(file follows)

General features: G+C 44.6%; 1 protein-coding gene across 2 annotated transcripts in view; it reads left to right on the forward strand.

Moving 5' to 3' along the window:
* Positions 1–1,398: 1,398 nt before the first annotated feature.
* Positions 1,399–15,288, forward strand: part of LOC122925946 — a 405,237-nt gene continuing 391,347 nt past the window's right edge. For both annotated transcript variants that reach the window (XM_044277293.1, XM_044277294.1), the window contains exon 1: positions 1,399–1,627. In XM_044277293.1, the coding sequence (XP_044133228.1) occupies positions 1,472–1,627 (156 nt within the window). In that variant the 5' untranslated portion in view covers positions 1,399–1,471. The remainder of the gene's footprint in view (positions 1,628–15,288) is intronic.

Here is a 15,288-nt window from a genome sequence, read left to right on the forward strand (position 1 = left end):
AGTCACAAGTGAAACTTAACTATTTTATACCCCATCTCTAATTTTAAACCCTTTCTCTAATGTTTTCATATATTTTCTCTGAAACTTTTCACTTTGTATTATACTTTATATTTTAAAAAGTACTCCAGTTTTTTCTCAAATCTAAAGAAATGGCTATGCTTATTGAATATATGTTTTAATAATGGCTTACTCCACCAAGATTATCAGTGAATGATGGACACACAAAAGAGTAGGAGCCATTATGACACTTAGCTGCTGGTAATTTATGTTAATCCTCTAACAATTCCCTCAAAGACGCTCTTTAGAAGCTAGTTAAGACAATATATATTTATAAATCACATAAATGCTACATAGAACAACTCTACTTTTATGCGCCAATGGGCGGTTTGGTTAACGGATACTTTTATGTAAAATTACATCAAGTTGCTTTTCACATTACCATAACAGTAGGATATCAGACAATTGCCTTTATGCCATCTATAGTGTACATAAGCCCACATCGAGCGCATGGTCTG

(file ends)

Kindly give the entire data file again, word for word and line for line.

General features: G+C 44.6%; 1 protein-coding gene across 2 annotated transcripts in view; it reads left to right on the forward strand.

Moving 5' to 3' along the window:
* Positions 1–1,398: 1,398 nt before the first annotated feature.
* Positions 1,399–15,288, forward strand: part of LOC122925946 — a 405,237-nt gene continuing 391,347 nt past the window's right edge. For both annotated transcript variants that reach the window (XM_044277293.1, XM_044277294.1), the window contains exon 1: positions 1,399–1,627. In XM_044277293.1, the coding sequence (XP_044133228.1) occupies positions 1,472–1,627 (156 nt within the window). In that variant the 5' untranslated portion in view covers positions 1,399–1,471. The remainder of the gene's footprint in view (positions 1,628–15,288) is intronic.

Here is a 15,288-nt window from a genome sequence, read left to right on the forward strand (position 1 = left end):
AGTCACAAGTGAAACTTAACTATTTTATACCCCATCTCTAATTTTAAACCCTTTCTCTAATGTTTTCATATATTTTCTCTGAAACTTTTCACTTTGTATTATACTTTATATTTTAAAAAGTACTCCAGTTTTTTCTCAAATCTAAAGAAATGGCTATGCTTATTGAATATATGTTTTAATAATGGCTTACTCCACCAAGATTATCAGTGAATGATGGACACACAAAAGAGTAGGAGCCATTATGACACTTAGCTGCTGGTAATTTATGTTAATCCTCTAACAATTCCCTCAAAGACGCTCTTTAGAAGCTAGTTAAGACAATATATATTTATAAATCACATAAATGCTACATAGAACAACTCTACTTTTATGCGCCAATGGGCGGTTTGGTTAACGGATACTTTTATGTAAAATTACATCAAGTTGCTTTTCACATTACCATAACAGTAGGATATCAGACAATTGCCTTTATGCCATCTATAGTGTACATAAGCCCACATCGAGCGCATGGTCTG